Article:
The Great Flood

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Re: The Great Flood

Post by Current » Tue Mar 29, 2011 8:15 pm

AlbinoBlackSheep wrote:
Do you consider that legends are just as vulnerable to be overruled by evidence found later as scientific theories?
Oh heavens no! A legend is what it is, and there is only one that I can think of that is subject to change as scientific discoveries are. Besides, most people do not take legends seriously any way (unless it's a creation myth). I just think that legends can add a bit to humanity's understanding of the past.
I was unclear, sorry about that. I don't mean literally changing the story told by the legend, that would of course be rather silly. I mean the understanding provided by that legend, i.e. do you accept that if legends seem to point somewhere, and physical evidence says otherwise, our beliefs should shift accordingly?
the whole "Cortés was hailed as a returning Quetzalcoatl" is mostly based on reports of the Spanish conquistadores.
Really? :O The books I read never told me that! All they said was Cortes was viewed as a god. I may need to do the math on the whole Year One thing... or maybe not since I'm lazy. :p
It's discussed as part of the myths in Matthew Restall's Seven Myths of the Spanish Conquest. Primarily what he calls the myth of superiority, basically the idea that the conquistadores had of themselves compared to the natives coloured much of what became "general knowledge" about the conquest. I don't know if that's the best source, just one I know of.
Por favor, perdona mi espanol. Mi primera lengua es ingles. Ahora, yo practica espanol con mi padres, pero todavia mi espanol es muy mal. u//u
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Re: The Great Flood

Post by The_Brigadier » Wed Mar 30, 2011 9:36 am

I was unclear, sorry about that. I don't mean literally changing the story told by the legend, that would of course be rather silly. I mean the understanding provided by that legend, i.e. do you accept that if legends seem to point somewhere, and physical evidence says otherwise, our beliefs should shift accordingly?
I just go with what seems best. As I've said before, there were many times when scienctific theories were proven completely wrong, so I just attempt to listen to the new theory and take it with a bit salt. I try to infer the basic truth of the legend and mix it with the new science and try to reach my conclusion.
the whole "Cortés was hailed as a returning Quetzalcoatl" is mostly based on reports of the Spanish conquistadores.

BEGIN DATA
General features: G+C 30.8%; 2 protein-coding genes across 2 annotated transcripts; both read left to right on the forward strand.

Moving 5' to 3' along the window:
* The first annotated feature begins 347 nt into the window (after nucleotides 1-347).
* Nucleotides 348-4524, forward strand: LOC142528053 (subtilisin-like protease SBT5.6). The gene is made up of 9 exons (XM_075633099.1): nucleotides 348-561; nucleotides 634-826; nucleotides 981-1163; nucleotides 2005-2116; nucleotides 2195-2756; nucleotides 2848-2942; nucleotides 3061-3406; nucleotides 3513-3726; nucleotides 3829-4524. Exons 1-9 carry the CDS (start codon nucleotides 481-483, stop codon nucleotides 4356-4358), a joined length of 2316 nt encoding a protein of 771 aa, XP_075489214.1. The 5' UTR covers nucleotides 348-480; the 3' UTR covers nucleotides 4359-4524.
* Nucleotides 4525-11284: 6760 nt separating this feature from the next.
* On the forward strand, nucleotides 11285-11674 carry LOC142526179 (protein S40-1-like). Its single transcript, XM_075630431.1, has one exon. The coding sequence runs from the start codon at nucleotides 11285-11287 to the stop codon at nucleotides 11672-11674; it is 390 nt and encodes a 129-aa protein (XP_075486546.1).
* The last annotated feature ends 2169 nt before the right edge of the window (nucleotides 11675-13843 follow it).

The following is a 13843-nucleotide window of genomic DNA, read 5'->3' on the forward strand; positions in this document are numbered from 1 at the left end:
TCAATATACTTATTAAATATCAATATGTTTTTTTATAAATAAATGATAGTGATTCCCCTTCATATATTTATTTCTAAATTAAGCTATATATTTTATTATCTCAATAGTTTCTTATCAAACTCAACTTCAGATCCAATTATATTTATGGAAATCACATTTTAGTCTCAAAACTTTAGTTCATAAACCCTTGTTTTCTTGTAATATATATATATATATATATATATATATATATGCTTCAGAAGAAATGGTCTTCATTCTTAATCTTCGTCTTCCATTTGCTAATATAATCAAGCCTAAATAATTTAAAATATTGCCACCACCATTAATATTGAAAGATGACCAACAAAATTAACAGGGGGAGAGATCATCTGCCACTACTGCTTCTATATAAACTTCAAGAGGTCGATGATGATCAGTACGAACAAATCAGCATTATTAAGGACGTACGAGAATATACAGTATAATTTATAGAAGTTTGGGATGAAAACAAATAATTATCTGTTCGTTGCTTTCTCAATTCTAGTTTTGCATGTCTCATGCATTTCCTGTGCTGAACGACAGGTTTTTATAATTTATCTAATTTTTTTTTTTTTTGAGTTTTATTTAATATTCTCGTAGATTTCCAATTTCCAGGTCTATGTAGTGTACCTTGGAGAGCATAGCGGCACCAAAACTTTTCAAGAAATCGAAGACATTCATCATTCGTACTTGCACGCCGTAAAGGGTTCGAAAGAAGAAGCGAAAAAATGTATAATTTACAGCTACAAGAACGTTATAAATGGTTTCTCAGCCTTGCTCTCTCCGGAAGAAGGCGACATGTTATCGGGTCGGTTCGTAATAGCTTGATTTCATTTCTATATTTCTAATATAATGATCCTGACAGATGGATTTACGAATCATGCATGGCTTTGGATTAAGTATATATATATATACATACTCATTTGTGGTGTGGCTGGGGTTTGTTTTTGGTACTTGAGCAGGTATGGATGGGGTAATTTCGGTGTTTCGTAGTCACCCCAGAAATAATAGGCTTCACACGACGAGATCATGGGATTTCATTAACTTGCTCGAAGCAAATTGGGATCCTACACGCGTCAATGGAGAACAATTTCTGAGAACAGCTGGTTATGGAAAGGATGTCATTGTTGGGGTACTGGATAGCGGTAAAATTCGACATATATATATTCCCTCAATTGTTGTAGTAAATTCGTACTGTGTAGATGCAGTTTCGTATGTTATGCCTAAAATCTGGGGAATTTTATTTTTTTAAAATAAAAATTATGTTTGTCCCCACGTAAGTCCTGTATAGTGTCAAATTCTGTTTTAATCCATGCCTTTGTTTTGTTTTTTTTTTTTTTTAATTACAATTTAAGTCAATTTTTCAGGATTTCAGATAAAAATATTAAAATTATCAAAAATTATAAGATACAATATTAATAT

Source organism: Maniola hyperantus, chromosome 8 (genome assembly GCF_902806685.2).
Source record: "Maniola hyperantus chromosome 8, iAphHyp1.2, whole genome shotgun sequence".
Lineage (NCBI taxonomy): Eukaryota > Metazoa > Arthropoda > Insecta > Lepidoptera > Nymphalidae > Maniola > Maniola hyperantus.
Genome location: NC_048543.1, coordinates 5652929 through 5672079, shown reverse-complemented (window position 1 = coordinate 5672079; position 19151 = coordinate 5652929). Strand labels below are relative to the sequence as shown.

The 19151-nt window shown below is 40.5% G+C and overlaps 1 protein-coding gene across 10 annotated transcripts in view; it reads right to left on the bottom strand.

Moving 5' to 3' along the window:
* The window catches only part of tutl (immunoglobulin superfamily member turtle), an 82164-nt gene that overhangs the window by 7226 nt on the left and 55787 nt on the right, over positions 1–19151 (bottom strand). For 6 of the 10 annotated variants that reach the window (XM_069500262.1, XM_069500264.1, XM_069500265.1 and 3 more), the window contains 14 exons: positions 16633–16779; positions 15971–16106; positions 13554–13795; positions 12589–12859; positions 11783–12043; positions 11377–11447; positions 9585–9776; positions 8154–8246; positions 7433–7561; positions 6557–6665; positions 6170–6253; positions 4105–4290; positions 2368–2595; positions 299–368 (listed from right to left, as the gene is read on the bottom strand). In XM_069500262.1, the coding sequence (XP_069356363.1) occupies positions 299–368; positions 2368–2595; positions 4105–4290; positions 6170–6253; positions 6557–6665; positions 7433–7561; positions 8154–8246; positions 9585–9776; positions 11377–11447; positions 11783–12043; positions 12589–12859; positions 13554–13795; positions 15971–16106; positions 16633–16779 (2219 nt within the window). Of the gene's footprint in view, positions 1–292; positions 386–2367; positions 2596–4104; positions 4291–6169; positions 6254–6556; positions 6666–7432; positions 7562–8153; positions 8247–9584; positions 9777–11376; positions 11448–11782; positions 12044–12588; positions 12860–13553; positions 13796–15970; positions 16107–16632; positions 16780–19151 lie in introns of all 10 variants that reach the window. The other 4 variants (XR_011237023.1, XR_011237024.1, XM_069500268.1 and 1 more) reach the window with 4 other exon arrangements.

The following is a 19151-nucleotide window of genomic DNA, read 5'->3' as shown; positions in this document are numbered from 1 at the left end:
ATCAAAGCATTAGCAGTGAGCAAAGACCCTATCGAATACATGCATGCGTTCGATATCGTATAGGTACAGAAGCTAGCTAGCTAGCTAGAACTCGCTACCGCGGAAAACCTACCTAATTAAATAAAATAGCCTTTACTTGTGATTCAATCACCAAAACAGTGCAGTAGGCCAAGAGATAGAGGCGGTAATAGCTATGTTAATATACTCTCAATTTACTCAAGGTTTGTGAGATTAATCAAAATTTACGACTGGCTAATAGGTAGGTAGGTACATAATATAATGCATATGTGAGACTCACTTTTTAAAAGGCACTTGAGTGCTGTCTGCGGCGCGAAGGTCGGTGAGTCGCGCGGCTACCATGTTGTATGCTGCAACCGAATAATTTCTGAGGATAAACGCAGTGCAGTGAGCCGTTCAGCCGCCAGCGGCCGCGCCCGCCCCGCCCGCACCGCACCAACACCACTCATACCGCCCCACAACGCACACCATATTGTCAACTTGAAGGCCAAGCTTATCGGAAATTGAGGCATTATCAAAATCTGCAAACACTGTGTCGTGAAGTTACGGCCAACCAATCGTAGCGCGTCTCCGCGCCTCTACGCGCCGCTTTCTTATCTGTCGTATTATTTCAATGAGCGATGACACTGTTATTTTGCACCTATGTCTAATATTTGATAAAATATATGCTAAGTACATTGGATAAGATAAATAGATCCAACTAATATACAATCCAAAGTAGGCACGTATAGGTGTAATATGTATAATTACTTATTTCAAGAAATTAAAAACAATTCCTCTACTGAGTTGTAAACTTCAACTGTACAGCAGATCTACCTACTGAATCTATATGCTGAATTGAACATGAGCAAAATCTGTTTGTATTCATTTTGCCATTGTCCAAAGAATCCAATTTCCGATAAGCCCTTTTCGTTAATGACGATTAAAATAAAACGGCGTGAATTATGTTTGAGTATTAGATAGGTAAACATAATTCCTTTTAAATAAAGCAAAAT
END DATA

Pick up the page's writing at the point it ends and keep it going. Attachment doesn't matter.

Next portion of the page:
Really? :O The books I read never told me that! All they said was Cortes was viewed as a god. I may need to do the math on the whole Year One thing... or maybe not since I'm lazy. :p
It's discussed as part of the myths in Matthew Restall's Seven Myths of the Spanish Conquest. Primarily what he calls the myth of superiority, basically the idea that the conquistadores had of themselves compared to the natives coloured much of what became "general knowledge" about the conquest. I don't know if that's the best source, just one I know of.
My history teacher told all of her classes that the winners write the history books. They often glorify their deeds and make it seem like the universe was aginst them. I guess the Spanish did that too...
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Re: The Great Flood

Post by Current » Wed Mar 30, 2011 1:39 pm

"Disponible" means available.

And yeah, a lot of misconceptions about the Conquest come because it was the Spanish telling the story. Bias was bound to creep in.

So, back to the more general point. If geologists determined that a worldwide flood with leave certain traces, and what is found is different, would you accept that as evidence that the flood myths are mistaken?
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Re: The Great Flood

Post by The_Brigadier » Wed Mar 30, 2011 2:43 pm

Muchas gracias! Yo tengo muchas problemas leendo y escribiendo espanol. Es muy deficil... Did I say that right?
If geologists determined that a worldwide flood with leave certain traces, and what is found is different, would you accept that as evidence that the flood myths are mistaken?
Yes and no. I would look at the new information and try to see if it's logical. However, I will not abandon the stories of hundreds of cultures for the new discovery. As much as science tries to find all the answers, it still cannot make me ignore the basic legend of the watery travesty told by hundreds of completely unrelated peoples.